Object of the week for May 13 is a star called V UMi.  This star is a semi regular variable star that has a peak magnitude of 7.06 and minima of 8.7.  The cause of the brightness shift in this star is an internal pulsation that causes that star to flare in brightness roughly every 73 days.  Due to it being a semi regular variable, V UMi’s period of variability can change.  It is an M-class red giant star indicating that its internal pulsations cause the tenuous outer atmosphere of the star swell and becomes more luminous.

Since V UMi is a circumpolar star it can be monitored year round making it a great option for learning how to observe variable stars with longer periods of variability.  To find V UMi look for the star Eta Ursae Minoris.  This star is also called 21 UMi and is the bottom star on the inner edge of the Little Dipper’s bowl.  From here look about 4 degrees to the west and you will find V UMi.  To identify this star you will need to pay close attention to the fainter stars in the field of view.  To help with this there will be multiple links to maps that represent the star field around V UMi.  If you enjoy hunting down this variable star it is one of 153 variable stars on AAVSO’s list of binocular variables.  For those interested in finding more of these binocular variables the AAVSO list will also be posted.

http://www.iau.org/static/public/constellations/pdf/UMI.pdf

http://www.aavso.org/vsp/chart

http://www.aavso.org/aavso-binocular-program

Object for the week of May 20 is a concept more than an object.  We are all taught to find the North Star if we wanted to locate the direction north.  To do this you just follow the last two stars in the bowl of the Big Dipper above the bowl and you will find the North Star.  The star we call the North Star is Polaris and it is found at the end of the Little Dipper’s handle.  It may come as a surprise that this star will not always be the North Star nor has it always been.  Due to a motion called precession, the Earth’s poles change their orientation relative to the stars.  This motion can be perceived as a wobble much like a top when its axial rotation slows down.  The cause of precession is tidal forces induced by the Moon, Sun and to a lesser extent the other planets.  Earth takes roughly 26,000 years to make one precession cycle.

So what are some other stars that have been or will be North Stars?  Around the year 3000 CE, a star called Gamma Cephei will be closest to the north celestial pole.  In 14,000 years the bright star Vega will be closest to the north celestial pole.  In the past, a star in the constellation Draco, called Thuban, was the North Star.  Thuban was the North Star about 6000 years ago when the ancient Egyptians were building the great pyramids.  The ancient Egyptians developed complex cosmologies and even cultural traditions based on observing Thuban and other stars.  One common use was the telling of time.  Based on the position of the stars around the North Star, they knew the time of year.  They also recorded time with it.  Many of the funeral sarcophagi were adorned with star positions relative to their death.  Ancient Egyptian astronomy is quite fascinating and in part is still in use today.  Thanks to the ancient Egyptians we have a day divided into 24 hours.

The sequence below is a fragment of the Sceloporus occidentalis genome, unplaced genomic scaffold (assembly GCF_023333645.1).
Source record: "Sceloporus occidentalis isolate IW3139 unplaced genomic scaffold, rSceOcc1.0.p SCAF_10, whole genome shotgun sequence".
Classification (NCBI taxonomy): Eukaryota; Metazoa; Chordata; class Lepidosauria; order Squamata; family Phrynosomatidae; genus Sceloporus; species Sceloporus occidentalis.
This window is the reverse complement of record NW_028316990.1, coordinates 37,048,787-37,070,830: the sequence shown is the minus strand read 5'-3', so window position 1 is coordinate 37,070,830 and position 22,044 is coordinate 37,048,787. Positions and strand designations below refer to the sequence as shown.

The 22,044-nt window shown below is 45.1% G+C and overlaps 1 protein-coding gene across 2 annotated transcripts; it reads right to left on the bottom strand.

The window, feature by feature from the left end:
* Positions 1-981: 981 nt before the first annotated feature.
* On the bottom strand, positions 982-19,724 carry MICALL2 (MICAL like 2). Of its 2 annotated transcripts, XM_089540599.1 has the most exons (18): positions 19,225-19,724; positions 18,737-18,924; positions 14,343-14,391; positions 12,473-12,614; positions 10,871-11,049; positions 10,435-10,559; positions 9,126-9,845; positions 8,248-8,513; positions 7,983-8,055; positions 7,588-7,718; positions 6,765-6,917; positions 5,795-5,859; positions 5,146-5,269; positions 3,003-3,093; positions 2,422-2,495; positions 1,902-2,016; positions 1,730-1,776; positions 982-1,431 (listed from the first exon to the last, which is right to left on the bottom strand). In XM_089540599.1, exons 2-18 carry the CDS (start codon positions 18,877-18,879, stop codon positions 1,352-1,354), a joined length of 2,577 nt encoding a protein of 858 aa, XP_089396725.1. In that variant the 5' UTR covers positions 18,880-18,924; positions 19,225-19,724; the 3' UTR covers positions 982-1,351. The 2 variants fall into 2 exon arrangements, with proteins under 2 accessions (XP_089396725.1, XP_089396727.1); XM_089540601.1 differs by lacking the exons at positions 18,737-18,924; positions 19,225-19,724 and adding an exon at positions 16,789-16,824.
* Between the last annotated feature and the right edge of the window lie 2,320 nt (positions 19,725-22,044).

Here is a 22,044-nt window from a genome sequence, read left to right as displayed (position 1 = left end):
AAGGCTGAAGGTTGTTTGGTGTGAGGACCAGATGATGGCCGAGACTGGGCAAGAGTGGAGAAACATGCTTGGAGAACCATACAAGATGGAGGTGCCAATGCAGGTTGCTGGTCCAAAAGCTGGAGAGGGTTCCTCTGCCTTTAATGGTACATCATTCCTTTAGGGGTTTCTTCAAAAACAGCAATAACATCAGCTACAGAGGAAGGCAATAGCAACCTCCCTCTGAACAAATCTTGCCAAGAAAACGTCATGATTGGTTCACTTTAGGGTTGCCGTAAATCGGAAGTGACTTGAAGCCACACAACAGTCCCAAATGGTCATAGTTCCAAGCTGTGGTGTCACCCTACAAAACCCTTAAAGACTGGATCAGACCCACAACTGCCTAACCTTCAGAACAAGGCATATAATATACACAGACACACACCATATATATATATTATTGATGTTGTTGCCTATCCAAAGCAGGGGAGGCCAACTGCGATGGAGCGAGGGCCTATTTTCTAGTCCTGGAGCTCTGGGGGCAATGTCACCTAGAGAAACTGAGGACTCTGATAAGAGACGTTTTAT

To Find Thuban and the other North Stars follow the links below.

Thuban

Gamma Cephei

Vega

NASA Mission of the Month

Each month we will be celebrating a NASA mission of the month.  This month’s mission is the historic Mercury Program.  The Mercury program ran from 1958 to 1963.  It was NASA’s first foray into manned space flight.  It entailed six manned missions and a number of other test flights that included sending a Rhesus Monkey and two Chimpanzees into space.  It was the program that proved we could put a human in space and have them orbit the Earth.  The Mercury missions were one person flights that launched aboard the Redstone and Atlas rockets.  To learn more about this historic program follow the link below.

http://www.nasa.gov/centers/kennedy/about/history/mercury7.html

50th Anniversary of the James S. McDonnell Planetarium

2013 marks the 50th anniversary of the James S. McDonnell Planetarium.  There are a number of events planned for the year that will celebrate the 50th anniversary.  For more information about the planetarium and the 50th anniversary, visit www.slsc.org

Our next Star Party will be held on Friday, June 7, 2013, from dusk until 10 p.m.
Weather permitting, the St. Louis Astronomical Society and the Science Center will set up a number of telescopes outdoors and be on-hand to answer your questions.  Telescope viewing begins at 8:00 p.m.  Regardless of the weather on May 3, join us indoors in our Planetarium Theater for “The Sky Tonight”.  Showtime is at 7 p.m. (Please note this time changed from 8:00 p.m.  to 7:00 p.m. due to Laserium shows starting a 8:30 p.m.)  

This free, indoor star program will introduce you to the current night sky, the planets, and the seasonal constellations. Doors open 15 minutes before show time. Shows begins at 8 p.m. Sorry, no late admissions due to safety issues in the darkened theater.

The St. Louis Astronomical Society hosts the monthly Star Parties at the Science Center which are held on the first Friday of each month. Our Monthly Star Parties are open to the public and free of charge.  For more information about the St. Louis Astronomical Society visit their website at www.slasonline.org